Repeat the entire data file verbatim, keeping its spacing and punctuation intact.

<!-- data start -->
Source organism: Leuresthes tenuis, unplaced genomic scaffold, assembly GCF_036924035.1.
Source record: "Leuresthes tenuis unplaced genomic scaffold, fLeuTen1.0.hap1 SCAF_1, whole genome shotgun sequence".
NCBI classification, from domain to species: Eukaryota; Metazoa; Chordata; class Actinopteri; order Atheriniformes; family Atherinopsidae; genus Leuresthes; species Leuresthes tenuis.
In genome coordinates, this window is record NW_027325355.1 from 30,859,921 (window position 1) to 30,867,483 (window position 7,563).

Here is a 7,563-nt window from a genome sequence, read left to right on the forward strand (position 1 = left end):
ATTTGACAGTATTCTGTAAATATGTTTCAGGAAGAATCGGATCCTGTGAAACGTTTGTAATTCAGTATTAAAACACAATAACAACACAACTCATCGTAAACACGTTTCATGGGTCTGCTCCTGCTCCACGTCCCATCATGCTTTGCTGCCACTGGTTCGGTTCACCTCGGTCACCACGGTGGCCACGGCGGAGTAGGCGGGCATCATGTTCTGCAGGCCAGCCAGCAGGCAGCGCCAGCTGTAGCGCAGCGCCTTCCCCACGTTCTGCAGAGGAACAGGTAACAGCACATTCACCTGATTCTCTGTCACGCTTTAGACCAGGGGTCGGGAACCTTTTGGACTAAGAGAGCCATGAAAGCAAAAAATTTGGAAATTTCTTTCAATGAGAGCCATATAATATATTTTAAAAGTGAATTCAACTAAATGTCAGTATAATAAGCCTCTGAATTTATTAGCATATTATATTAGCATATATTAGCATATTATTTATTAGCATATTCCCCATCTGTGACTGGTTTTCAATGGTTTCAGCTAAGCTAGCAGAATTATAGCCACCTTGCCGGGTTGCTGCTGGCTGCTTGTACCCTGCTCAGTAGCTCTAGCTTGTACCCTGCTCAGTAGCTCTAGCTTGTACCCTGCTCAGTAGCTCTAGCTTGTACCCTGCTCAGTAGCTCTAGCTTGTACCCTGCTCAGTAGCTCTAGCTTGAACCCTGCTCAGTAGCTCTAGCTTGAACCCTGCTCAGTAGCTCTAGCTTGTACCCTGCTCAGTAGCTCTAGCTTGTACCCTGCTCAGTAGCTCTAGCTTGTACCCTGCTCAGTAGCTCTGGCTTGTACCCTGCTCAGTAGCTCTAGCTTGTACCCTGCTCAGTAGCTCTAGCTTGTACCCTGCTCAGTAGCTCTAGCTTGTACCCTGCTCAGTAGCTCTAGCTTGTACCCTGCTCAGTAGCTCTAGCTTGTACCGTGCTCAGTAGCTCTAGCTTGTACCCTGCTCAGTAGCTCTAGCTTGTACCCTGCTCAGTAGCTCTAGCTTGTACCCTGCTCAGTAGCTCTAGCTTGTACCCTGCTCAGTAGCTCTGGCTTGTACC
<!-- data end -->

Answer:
Source organism: Leuresthes tenuis, unplaced genomic scaffold, assembly GCF_036924035.1.
Source record: "Leuresthes tenuis unplaced genomic scaffold, fLeuTen1.0.hap1 SCAF_1, whole genome shotgun sequence".
NCBI classification, from domain to species: Eukaryota; Metazoa; Chordata; class Actinopteri; order Atheriniformes; family Atherinopsidae; genus Leuresthes; species Leuresthes tenuis.
In genome coordinates, this window is record NW_027325355.1 from 30,859,921 (window position 1) to 30,867,483 (window position 7,563).

Here is a 7,563-nt window from a genome sequence, read left to right on the forward strand (position 1 = left end):
ATTTGACAGTATTCTGTAAATATGTTTCAGGAAGAATCGGATCCTGTGAAACGTTTGTAATTCAGTATTAAAACACAATAACAACACAACTCATCGTAAACACGTTTCATGGGTCTGCTCCTGCTCCACGTCCCATCATGCTTTGCTGCCACTGGTTCGGTTCACCTCGGTCACCACGGTGGCCACGGCGGAGTAGGCGGGCATCATGTTCTGCAGGCCAGCCAGCAGGCAGCGCCAGCTGTAGCGCAGCGCCTTCCCCACGTTCTGCAGAGGAACAGGTAACAGCACATTCACCTGATTCTCTGTCACGCTTTAGACCAGGGGTCGGGAACCTTTTGGACTAAGAGAGCCATGAAAGCAAAAAATTTGGAAATTTCTTTCAATGAGAGCCATATAATATATTTTAAAAGTGAATTCAACTAAATGTCAGTATAATAAGCCTCTGAATTTATTAGCATATTATATTAGCATATATTAGCATATTATTTATTAGCATATTCCCCATCTGTGACTGGTTTTCAATGGTTTCAGCTAAGCTAGCAGAATTATAGCCACCTTGCCGGGTTGCTGCTGGCTGCTTGTACCCTGCTCAGTAGCTCTAGCTTGTACCCTGCTCAGTAGCTCTAGCTTGTACCCTGCTCAGTAGCTCTAGCTTGTACCCTGCTCAGTAGCTCTAGCTTGTACCCTGCTCAGTAGCTCTAGCTTGAACCCTGCTCAGTAGCTCTAGCTTGAACCCTGCTCAGTAGCTCTAGCTTGTACCCTGCTCAGTAGCTCTAGCTTGTACCCTGCTCAGTAGCTCTAGCTTGTACCCTGCTCAGTAGCTCTGGCTTGTACCCTGCTCAGTAGCTCTAGCTTGTACCCTGCTCAGTAGCTCTAGCTTGTACCCTGCTCAGTAGCTCTAGCTTGTACCCTGCTCAGTAGCTCTAGCTTGTACCCTGCTCAGTAGCTCTAGCTTGTACCGTGCTCAGTAGCTCTAGCTTGTACCCTGCTCAGTAGCTCTAGCTTGTACCCTGCTCAGTAGCTCTAGCTTGTACCCTGCTCAGTAGCTCTAGCTTGTACCCTGCTCAGTAGCTCTGGCTTGTACC